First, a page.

See you later, fresh pressed juice:Â The new hot drink in town is bone broth. Gwenyth Paltrow recommended it on Goop.Â Quartz called it a âmiracle drink.â And now, at least in New York City, thereâs a take-out window called Brodo where you can get aÂ piping hot cup of bone broth to go.
Yes, bone broth. As in theÂ liquidÂ you get from simmering the bones of a healthy animal with spices and herbs.Â As with other food trends (weâre looking at you, ancient grainsÂ and fermented foods), bone broths are certainly nothing new. A broth is a just seasoned stock, and chefs make stocks from bones all the time as a base for soups and sauces. But even before there were chefs, we were making broth; in fact, itâs likely that humans have been boiling bones to make the nourishing liquid for up to 20,000 years.
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Whatâs so great about it? You've probably already heard that science now backs up your grandma's favorite cold remedyâchicken noodle soup.Â Well the base of chicken soup is yep, mineral-rich bone broth. So itâs not surprising that other broths have similar healing powers. Here are a few, according to Amy Myers, MD, an Austin-based functional medicine physician and author of the forthcoming bookÂ The Autoimmune Solution: Prevent and Reverse the Full Spectrum of Inflammatory Symptoms and DiseasesÂ ($20, amazon.com).
It aids digestion
The gelatin extracted from the bones can help heal and protect the lining of the digestive tract, which means you absorb more nutrients from foods.
It's good for your bones
Calcium and other minerals in bone broth help repair bones.
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It may help joint pain
Glucosamine, found in the fluid that lubricates our joints, is also in bone broth. This substance (also made synthetically and sold in supplement form) can help alleviate inflammation and relieve joint pain.
It boostsÂ hair and nails
Bone broth contains collagen and gelatin, both of which help strengthen nails and hair.
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How to make it
Making bone broth is easy really: you just have to simmer the bones in water, using spices and aromatics (like onions and garlic) to flavor it. Here are some tips for making flavorful bone broth youâll love to sip or add to soups and sauces, from Alexandra Borgia, chef-instructor at the Natural Gourmet Institute, a culinary schoolÂ in New York.
Get organic bones. Source them as best you can from a butcher or a high-end grocery store. The best bones will make the best broth. Best doesn't necessarily mean "expensive."Â For example, with chicken, you can save the carcass from a roasted chicken or buy wing tips, necks, and backs from a butcher, all of which won't cost much.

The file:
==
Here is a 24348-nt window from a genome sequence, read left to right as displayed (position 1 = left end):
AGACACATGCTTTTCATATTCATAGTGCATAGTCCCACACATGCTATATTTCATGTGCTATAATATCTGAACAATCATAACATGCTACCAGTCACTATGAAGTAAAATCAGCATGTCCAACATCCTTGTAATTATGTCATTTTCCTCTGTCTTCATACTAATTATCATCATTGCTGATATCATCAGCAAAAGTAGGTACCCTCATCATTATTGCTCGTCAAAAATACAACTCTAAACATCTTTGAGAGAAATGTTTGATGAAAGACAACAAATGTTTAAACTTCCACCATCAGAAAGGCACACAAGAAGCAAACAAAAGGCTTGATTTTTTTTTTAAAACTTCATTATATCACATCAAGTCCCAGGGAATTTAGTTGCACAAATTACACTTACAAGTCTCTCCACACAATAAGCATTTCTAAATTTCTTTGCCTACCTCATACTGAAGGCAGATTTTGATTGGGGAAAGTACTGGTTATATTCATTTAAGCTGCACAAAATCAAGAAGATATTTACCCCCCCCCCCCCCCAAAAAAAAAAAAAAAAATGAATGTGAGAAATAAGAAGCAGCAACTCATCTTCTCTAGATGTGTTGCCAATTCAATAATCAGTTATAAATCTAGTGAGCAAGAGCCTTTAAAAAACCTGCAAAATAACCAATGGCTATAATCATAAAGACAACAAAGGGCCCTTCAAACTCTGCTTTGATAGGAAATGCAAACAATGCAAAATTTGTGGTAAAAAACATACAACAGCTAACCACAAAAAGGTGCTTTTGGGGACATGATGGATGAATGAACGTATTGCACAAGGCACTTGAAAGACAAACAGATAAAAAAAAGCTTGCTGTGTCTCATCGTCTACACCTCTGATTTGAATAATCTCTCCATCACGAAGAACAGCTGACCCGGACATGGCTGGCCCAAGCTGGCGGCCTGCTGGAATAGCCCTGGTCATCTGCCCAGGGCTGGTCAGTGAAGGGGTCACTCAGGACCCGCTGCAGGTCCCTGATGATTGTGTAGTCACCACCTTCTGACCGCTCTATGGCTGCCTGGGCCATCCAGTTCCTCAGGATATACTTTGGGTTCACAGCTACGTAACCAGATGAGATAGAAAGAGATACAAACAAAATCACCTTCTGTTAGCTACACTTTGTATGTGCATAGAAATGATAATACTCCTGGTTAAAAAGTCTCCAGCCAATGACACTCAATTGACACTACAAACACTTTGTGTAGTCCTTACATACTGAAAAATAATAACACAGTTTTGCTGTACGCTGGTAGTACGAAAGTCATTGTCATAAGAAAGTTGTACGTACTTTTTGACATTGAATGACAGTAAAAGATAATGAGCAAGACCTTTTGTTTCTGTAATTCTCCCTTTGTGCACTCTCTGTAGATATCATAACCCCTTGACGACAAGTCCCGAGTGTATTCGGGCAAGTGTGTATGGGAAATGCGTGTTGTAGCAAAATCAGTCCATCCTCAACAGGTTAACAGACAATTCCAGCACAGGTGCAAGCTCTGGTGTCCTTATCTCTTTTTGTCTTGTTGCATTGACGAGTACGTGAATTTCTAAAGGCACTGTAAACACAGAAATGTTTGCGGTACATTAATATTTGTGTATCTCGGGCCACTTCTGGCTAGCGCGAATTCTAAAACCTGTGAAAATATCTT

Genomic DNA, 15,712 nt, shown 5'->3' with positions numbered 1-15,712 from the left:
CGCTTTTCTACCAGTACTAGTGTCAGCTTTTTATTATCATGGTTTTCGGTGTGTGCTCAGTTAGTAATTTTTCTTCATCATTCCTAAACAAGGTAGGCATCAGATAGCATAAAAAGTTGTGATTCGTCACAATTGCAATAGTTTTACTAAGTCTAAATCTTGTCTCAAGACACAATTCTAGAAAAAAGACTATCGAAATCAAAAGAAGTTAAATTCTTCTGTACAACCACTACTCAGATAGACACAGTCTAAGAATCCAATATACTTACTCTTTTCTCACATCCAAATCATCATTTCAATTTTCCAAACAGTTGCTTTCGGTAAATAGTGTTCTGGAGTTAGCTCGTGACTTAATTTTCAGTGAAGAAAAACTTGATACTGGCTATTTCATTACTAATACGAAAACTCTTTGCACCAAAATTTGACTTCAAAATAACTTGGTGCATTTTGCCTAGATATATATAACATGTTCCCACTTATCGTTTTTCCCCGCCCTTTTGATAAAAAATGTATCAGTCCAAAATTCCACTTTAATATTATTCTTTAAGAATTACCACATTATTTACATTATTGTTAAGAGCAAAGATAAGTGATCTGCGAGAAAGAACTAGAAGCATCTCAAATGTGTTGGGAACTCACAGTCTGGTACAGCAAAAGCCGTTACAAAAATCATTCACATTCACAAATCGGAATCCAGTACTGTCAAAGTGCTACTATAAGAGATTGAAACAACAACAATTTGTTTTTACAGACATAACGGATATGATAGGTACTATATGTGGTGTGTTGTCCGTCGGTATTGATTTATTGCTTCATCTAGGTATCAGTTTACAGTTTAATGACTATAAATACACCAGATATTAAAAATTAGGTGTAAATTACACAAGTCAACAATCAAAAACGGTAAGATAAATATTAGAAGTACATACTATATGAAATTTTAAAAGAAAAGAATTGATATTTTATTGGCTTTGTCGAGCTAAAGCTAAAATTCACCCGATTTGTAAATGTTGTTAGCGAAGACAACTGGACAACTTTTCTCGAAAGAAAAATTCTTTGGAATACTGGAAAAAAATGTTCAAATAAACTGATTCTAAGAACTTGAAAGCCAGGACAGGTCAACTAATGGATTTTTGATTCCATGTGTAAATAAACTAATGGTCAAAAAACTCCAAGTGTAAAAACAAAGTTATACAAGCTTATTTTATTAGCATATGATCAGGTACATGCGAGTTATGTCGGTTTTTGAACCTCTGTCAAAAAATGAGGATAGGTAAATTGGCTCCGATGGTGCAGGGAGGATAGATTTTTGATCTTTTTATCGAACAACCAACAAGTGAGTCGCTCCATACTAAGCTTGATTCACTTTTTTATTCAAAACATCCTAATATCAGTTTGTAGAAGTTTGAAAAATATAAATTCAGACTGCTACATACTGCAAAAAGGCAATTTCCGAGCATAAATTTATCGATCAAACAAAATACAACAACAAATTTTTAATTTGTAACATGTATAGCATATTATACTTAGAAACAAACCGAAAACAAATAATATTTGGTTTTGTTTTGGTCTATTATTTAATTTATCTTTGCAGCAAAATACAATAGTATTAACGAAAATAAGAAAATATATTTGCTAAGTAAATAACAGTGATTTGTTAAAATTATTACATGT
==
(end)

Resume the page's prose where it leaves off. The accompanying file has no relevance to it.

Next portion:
Roast the bones. This is optional, but it will give your broth more flavor. Spread the bones on a baking sheet and roast at 400ÂºF for about 45 minutes, or until browned. Alternatively, you can blanch the bones quickly in boiling water to get rid of excess blood.
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Flavor your broth. Start with cold, filtered water. Along with the bones, add mirepoix (a mix of 50% onions, 25% carrots and 25% celery, by weight, all evenly chopped), plus herbs and spices. For example, add a head of garlic, cut in half crosswise. Toss in bay leaves, fresh thyme and peppercorns. (Avoid parsley, which will get slimy.) These items will be strained out, so you donât have to worry about how they look. Roast the mirepoix with the bones for added depth of flavor, if you like.
Add vinegar. The acidic environment created by adding vinegar will pull more nutrients out of the bones. The best one to use is apple cider vinegar; buy one that is unpasteurized, preferably with some sediment in it. That floaty stuff in the bottle, called the âmother,â contains good bacteria that is beneficial for your gut.
Cook at a simmer. Bring the mixture to a boil, then turn down the heat to a simmer. Skim off any scum that collects on the surface (a slotted spoon is best for this). Let it simmer for as long as you can, several hours at least. The longer it simmers, the more the flavor develops and the more nutrients you will get out of the bones.
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Cool off and store it. To cool the broth, put the pot in the kitchen sink and surround it with ice and water. Stir the broth often. This will help to cool it down quickly, before bacteria can develop. (Putting a big pot of hot broth in the fridge can actually bring up the temperature inside your fridge, which is also not safe.) Skim the fat that collects at the top. To store, put the broth in ziplock bags or ice cube trays and freeze.
Hereâs a tip: You can make bone broth just as easily in a slow cooker. Add all the ingredients to the cooker, cover and cook on low for several hours, up to a full day.
Or, if you're short on time, use a pressure cooker.
Want to read more? Pick up Nourishing Broth by Sally Fallon Morell ($17, amazon.com), which is both a reference book and a cookbook about bone broth.